Fine wine – a relaxing option for investors’ portfolios?
Wine has been an important source of solace for many people during the pandemic and subsequent economic turbulence, but could it also have had a soothing effect on your investment portfolio?
While demand from restaurants dropped during the Covid-19 pandemic, many wine buyers reported growing interest from private investors. Not only did they have more time on their hands to research different options, but wine also offered a certain comfort factor. If the investment didn’t work out, at least they could drink it – something a share portfolio cannot offer.
In recent years wine has proved welcome ballast for portfolios while the price of traditional securities has gyrated. The main benchmark for wine investment, the Liv-ex Fine Wine 100 index, which reflects price changes for 100 of the most sought-after fine wines on the secondary market, dropped by just 1.1% at the onset of the pandemic in February and March 2020 while equity markets plummeted, albeit temporarily.
Wine investment continued to outperform mainstream equity indices in 2022 as share and bond prices were depressed by a surge in inflation, higher interest rates and slowing economic growth. The Liv-ex Fine Wine 100 index rose by 7.1% in sterling terms over the first 11 months of year, according to the wine marketplace.
This is not just the result of an exceptionally volatile market environment in recent years. Wine has historically offered good diversification characteristics against equity and bond markets, and proved a solid investment over the long term; the Liv-ex Fine Wine 100 index was up 32.4% over the five years to the end of January 2023, while the broader Liv-ex Fine Wine 1000 benchmark was 43.9% higher. While this doesn’t beat all standard stock market index funds – the S&P 500 was 47.6% up from five years earlier, but the STOXX Europe 600 rose by just 21.6% and the FTSE 100 by 10.4% – the wine benchmark stands out for its consistency.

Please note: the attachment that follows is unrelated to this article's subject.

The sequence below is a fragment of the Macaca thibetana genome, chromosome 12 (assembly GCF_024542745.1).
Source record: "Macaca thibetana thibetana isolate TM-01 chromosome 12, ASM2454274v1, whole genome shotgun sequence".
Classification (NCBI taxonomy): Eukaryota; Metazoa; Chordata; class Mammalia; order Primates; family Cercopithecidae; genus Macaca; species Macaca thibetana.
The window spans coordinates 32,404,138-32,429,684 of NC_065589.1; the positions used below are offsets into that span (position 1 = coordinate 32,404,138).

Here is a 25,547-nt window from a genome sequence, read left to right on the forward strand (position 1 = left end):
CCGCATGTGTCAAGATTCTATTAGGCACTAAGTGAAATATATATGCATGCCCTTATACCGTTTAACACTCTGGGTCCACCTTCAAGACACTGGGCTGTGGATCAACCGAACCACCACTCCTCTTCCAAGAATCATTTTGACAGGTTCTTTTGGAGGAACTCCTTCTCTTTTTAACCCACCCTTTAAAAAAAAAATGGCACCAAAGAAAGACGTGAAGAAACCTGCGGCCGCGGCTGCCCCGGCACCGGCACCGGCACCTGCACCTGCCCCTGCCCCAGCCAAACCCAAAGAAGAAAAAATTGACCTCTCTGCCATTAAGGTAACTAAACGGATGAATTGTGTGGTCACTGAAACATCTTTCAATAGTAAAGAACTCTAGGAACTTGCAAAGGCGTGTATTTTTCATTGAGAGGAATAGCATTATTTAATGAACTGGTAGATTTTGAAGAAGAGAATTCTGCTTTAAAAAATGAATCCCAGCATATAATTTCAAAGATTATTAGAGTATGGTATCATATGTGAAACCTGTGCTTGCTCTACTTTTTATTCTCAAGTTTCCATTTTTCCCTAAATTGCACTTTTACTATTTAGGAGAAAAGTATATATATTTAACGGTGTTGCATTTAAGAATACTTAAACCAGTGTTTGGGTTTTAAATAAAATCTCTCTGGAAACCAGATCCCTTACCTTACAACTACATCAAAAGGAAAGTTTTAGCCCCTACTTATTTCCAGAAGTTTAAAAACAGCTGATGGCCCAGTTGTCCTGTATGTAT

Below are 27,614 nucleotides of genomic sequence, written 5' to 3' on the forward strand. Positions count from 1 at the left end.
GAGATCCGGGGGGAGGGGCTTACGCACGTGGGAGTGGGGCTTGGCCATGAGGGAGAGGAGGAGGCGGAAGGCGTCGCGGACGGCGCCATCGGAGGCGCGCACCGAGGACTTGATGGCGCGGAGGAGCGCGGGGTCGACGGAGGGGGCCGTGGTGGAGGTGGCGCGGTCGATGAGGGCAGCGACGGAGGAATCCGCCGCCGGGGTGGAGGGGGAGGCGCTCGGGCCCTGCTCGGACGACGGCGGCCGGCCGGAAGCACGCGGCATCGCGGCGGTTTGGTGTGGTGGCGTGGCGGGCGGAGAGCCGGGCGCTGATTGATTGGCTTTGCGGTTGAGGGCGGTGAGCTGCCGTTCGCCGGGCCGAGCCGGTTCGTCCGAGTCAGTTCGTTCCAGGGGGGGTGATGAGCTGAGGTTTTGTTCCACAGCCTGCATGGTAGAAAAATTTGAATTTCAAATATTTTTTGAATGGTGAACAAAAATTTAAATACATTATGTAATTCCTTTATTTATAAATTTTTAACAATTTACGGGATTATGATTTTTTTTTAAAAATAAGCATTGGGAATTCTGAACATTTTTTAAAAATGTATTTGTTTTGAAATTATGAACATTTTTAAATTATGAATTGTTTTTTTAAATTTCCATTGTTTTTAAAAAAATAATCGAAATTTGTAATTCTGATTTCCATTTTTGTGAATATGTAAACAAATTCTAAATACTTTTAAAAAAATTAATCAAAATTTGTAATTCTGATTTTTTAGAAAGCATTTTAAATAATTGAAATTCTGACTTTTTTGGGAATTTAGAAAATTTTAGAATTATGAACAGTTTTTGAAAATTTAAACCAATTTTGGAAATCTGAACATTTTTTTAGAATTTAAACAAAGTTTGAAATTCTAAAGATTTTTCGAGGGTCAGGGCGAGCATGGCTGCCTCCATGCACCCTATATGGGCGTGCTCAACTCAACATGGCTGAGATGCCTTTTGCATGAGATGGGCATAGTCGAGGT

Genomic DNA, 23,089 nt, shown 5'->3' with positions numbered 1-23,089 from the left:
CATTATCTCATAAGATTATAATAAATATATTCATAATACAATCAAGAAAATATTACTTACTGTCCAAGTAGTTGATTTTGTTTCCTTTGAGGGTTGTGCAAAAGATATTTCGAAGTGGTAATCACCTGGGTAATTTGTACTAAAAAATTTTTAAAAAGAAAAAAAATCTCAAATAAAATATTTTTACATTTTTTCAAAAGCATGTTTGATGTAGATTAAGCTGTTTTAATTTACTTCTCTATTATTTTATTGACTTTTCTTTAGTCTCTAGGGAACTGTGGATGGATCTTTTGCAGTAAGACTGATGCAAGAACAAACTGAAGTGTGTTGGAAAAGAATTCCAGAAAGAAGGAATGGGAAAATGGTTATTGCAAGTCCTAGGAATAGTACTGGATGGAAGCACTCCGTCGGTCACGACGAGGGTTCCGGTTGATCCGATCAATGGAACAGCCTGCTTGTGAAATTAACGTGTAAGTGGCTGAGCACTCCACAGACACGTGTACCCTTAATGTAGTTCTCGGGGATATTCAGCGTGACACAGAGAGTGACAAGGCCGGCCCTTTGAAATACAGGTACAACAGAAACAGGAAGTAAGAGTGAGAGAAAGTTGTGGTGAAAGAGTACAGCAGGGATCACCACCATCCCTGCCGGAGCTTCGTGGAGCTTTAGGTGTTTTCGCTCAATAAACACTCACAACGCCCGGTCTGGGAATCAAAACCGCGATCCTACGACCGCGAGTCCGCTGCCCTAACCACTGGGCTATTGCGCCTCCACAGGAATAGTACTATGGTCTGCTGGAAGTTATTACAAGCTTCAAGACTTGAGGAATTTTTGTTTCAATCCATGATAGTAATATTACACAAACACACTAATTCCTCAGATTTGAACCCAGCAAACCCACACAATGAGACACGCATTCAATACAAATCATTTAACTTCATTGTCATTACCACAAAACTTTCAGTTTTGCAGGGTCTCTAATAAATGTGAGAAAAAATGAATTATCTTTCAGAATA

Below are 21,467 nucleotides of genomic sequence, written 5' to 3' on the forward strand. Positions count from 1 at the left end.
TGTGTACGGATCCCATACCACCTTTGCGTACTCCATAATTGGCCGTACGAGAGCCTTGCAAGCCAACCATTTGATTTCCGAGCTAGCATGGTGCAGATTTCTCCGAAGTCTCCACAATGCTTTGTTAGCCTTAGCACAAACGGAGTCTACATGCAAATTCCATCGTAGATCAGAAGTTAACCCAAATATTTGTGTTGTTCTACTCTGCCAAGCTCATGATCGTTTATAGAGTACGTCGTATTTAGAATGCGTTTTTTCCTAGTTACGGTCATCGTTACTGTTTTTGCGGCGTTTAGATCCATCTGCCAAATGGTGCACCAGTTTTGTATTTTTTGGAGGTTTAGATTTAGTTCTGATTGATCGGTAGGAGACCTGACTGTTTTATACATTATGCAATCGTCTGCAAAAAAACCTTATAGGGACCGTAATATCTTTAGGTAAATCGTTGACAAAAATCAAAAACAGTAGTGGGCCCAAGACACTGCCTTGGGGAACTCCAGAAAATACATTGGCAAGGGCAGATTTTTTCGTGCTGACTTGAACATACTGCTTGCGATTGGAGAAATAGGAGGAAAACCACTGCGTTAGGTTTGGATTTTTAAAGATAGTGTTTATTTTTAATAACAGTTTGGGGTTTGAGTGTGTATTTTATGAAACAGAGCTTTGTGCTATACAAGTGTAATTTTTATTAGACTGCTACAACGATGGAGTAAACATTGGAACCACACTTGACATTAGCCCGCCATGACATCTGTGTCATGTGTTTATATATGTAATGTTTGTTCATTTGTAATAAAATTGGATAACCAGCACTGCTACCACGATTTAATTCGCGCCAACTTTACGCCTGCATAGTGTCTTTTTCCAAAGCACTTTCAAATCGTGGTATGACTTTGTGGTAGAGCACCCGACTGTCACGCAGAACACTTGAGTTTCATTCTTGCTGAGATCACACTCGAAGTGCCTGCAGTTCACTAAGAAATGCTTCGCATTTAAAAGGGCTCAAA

Emerging market demand
Wine investment mostly focuses on the great vineyards of Bordeaux, Burgundy and some regions of northern Italy, where bottles can cost thousands of euros. For investors that pick the right region, the returns have been even higher: Bordeaux has been lacklustre in recent years with just 18.3% growth over five years, outpaced by Burgundy (up 105.6%), Champagne (88.5%), Italy (up 46.2%) – and also California (43.0%).
Pricing is driven by demand, but also supply considerations, weather conditions and the overall health of the global economy.
Wine prices are influenced by a variety of factors. In recent years, demand from emerging market purchasers, especially China, has been important, but pricing is also driven by supply considerations, weather conditions and the overall health of the global economy. However, in recent years – and especially during the pandemic – Chinese imports have dipped. According to the country’s customs authority, the total value of imported wine in 2022 was CNY9.6bn ($1.4bn), down 12.5% from the previous year and representing a fourth consecutive annual decline. Wine exporters hope the trend will be reversed as China’s economy opens up again after the lifting of Covid-19 restrictions.
Influential reviewers also make a difference. By far the most powerful wine critic is Robert Parker Jr, whose Wine Advocate newsletter has around 50,000 subscribers. While he has handed over the reviews for other regions to colleagues, Parker continues to provide his own scores for Bordeaux and Rhône wines.